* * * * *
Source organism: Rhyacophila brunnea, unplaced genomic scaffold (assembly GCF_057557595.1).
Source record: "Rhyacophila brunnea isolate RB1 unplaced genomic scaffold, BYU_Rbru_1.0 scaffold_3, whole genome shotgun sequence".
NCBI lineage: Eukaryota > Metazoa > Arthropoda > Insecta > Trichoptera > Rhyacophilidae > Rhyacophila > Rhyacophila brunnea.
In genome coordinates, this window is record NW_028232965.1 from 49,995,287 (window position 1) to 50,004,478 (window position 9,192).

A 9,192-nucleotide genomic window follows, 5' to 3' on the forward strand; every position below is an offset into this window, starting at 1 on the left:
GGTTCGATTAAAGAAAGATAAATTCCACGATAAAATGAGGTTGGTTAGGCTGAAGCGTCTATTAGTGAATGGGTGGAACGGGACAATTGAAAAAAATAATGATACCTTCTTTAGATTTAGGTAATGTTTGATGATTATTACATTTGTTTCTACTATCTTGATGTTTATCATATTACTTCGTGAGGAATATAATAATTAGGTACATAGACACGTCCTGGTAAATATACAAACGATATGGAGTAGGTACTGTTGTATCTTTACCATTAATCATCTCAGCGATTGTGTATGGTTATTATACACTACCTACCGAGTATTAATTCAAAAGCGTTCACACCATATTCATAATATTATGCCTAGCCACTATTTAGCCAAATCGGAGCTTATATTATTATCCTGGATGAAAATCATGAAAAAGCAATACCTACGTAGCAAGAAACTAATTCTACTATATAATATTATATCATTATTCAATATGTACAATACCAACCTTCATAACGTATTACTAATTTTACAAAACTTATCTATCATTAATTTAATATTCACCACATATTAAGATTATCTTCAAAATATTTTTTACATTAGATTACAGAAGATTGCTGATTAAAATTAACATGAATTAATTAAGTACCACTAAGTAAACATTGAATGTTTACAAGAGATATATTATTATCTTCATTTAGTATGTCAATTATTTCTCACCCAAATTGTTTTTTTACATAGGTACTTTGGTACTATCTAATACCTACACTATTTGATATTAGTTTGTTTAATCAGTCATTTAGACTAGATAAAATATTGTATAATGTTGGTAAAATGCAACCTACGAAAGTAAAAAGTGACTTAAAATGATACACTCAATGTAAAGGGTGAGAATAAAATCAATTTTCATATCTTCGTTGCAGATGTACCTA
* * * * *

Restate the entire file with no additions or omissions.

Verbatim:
Source organism: Rhyacophila brunnea, unplaced genomic scaffold (assembly GCF_057557595.1).
Source record: "Rhyacophila brunnea isolate RB1 unplaced genomic scaffold, BYU_Rbru_1.0 scaffold_3, whole genome shotgun sequence".
NCBI lineage: Eukaryota > Metazoa > Arthropoda > Insecta > Trichoptera > Rhyacophilidae > Rhyacophila > Rhyacophila brunnea.
In genome coordinates, this window is record NW_028232965.1 from 49,995,287 (window position 1) to 50,004,478 (window position 9,192).

A 9,192-nucleotide genomic window follows, 5' to 3' on the forward strand; every position below is an offset into this window, starting at 1 on the left:
GGTTCGATTAAAGAAAGATAAATTCCACGATAAAATGAGGTTGGTTAGGCTGAAGCGTCTATTAGTGAATGGGTGGAACGGGACAATTGAAAAAAATAATGATACCTTCTTTAGATTTAGGTAATGTTTGATGATTATTACATTTGTTTCTACTATCTTGATGTTTATCATATTACTTCGTGAGGAATATAATAATTAGGTACATAGACACGTCCTGGTAAATATACAAACGATATGGAGTAGGTACTGTTGTATCTTTACCATTAATCATCTCAGCGATTGTGTATGGTTATTATACACTACCTACCGAGTATTAATTCAAAAGCGTTCACACCATATTCATAATATTATGCCTAGCCACTATTTAGCCAAATCGGAGCTTATATTATTATCCTGGATGAAAATCATGAAAAAGCAATACCTACGTAGCAAGAAACTAATTCTACTATATAATATTATATCATTATTCAATATGTACAATACCAACCTTCATAACGTATTACTAATTTTACAAAACTTATCTATCATTAATTTAATATTCACCACATATTAAGATTATCTTCAAAATATTTTTTACATTAGATTACAGAAGATTGCTGATTAAAATTAACATGAATTAATTAAGTACCACTAAGTAAACATTGAATGTTTACAAGAGATATATTATTATCTTCATTTAGTATGTCAATTATTTCTCACCCAAATTGTTTTTTTACATAGGTACTTTGGTACTATCTAATACCTACACTATTTGATATTAGTTTGTTTAATCAGTCATTTAGACTAGATAAAATATTGTATAATGTTGGTAAAATGCAACCTACGAAAGTAAAAAGTGACTTAAAATGATACACTCAATGTAAAGGGTGAGAATAAAATCAATTTTCATATCTTCGTTGCAGATGTACCTA